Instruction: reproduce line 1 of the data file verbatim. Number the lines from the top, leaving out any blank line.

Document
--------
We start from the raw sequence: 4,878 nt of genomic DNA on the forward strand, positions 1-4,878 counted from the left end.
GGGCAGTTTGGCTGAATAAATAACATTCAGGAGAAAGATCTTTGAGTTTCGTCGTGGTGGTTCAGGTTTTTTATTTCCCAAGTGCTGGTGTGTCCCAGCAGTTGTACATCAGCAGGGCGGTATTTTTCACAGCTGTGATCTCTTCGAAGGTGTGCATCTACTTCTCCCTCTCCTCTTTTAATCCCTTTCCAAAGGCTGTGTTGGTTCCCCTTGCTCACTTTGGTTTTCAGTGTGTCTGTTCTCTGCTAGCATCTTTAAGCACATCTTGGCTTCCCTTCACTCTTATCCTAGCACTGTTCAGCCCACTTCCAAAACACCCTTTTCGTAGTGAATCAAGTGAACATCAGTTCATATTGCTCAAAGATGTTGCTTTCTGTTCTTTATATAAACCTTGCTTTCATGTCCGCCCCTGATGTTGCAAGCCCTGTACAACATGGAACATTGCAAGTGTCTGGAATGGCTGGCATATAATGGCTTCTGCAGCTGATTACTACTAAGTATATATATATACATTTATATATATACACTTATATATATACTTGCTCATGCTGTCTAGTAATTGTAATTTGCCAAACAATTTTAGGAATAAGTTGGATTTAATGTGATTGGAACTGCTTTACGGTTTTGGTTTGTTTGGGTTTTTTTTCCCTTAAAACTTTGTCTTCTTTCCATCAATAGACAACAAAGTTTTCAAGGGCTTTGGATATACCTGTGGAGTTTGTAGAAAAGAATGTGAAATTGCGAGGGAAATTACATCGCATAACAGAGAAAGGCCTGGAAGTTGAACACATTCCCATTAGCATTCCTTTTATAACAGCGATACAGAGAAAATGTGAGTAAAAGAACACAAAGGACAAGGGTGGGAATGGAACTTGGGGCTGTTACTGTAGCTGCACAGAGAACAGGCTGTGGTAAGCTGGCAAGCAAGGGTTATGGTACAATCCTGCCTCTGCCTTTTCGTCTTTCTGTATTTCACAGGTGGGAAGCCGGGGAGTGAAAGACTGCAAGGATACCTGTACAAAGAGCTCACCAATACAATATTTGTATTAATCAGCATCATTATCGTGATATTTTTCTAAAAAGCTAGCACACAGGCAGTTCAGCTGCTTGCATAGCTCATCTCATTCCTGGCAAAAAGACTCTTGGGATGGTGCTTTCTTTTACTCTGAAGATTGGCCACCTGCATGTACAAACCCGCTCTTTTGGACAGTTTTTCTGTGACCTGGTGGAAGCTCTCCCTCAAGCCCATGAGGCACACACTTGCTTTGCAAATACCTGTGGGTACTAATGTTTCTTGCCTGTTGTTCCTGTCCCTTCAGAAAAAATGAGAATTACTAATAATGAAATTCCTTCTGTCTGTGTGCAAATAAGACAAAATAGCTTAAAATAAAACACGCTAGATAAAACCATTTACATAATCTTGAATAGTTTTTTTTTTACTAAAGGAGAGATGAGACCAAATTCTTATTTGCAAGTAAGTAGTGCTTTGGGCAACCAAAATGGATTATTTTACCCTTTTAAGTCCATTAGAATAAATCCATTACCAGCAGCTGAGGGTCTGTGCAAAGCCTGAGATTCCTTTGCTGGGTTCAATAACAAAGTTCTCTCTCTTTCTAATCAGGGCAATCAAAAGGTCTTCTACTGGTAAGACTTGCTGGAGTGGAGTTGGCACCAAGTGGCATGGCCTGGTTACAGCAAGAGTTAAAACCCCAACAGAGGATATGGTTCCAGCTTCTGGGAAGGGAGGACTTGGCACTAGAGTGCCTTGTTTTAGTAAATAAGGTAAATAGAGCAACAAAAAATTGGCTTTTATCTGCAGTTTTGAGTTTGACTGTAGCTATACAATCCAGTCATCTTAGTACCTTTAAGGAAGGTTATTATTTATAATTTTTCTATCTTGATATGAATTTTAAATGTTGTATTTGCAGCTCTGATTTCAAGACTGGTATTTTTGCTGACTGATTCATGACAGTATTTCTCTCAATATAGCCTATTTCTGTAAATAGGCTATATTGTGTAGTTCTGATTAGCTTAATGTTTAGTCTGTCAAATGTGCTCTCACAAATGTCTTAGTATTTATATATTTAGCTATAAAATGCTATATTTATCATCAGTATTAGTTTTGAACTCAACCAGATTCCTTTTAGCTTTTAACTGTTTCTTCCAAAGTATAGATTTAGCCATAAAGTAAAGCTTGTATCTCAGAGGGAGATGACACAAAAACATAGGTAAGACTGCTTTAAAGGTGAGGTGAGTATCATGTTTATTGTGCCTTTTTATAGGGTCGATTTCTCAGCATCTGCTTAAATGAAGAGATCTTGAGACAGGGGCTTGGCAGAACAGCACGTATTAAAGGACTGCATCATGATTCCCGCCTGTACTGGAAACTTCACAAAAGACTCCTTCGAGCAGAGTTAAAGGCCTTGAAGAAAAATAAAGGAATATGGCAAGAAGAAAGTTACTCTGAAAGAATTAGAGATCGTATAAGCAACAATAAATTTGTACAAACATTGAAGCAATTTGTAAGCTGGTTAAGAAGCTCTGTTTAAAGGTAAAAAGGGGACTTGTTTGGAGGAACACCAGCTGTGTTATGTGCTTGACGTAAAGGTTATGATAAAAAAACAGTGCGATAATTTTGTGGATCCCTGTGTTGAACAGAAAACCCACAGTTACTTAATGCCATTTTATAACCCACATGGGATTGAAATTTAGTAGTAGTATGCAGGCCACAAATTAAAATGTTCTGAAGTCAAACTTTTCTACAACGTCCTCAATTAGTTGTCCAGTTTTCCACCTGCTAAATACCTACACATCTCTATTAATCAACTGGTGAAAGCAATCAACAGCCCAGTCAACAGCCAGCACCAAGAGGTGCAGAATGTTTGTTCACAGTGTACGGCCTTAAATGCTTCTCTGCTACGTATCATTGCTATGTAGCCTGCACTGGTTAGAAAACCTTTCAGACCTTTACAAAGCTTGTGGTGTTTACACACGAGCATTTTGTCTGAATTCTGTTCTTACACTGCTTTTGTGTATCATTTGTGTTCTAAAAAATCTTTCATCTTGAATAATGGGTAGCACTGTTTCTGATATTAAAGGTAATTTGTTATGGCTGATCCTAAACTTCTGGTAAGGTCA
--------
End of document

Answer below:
We start from the raw sequence: 4,878 nt of genomic DNA on the forward strand, positions 1-4,878 counted from the left end.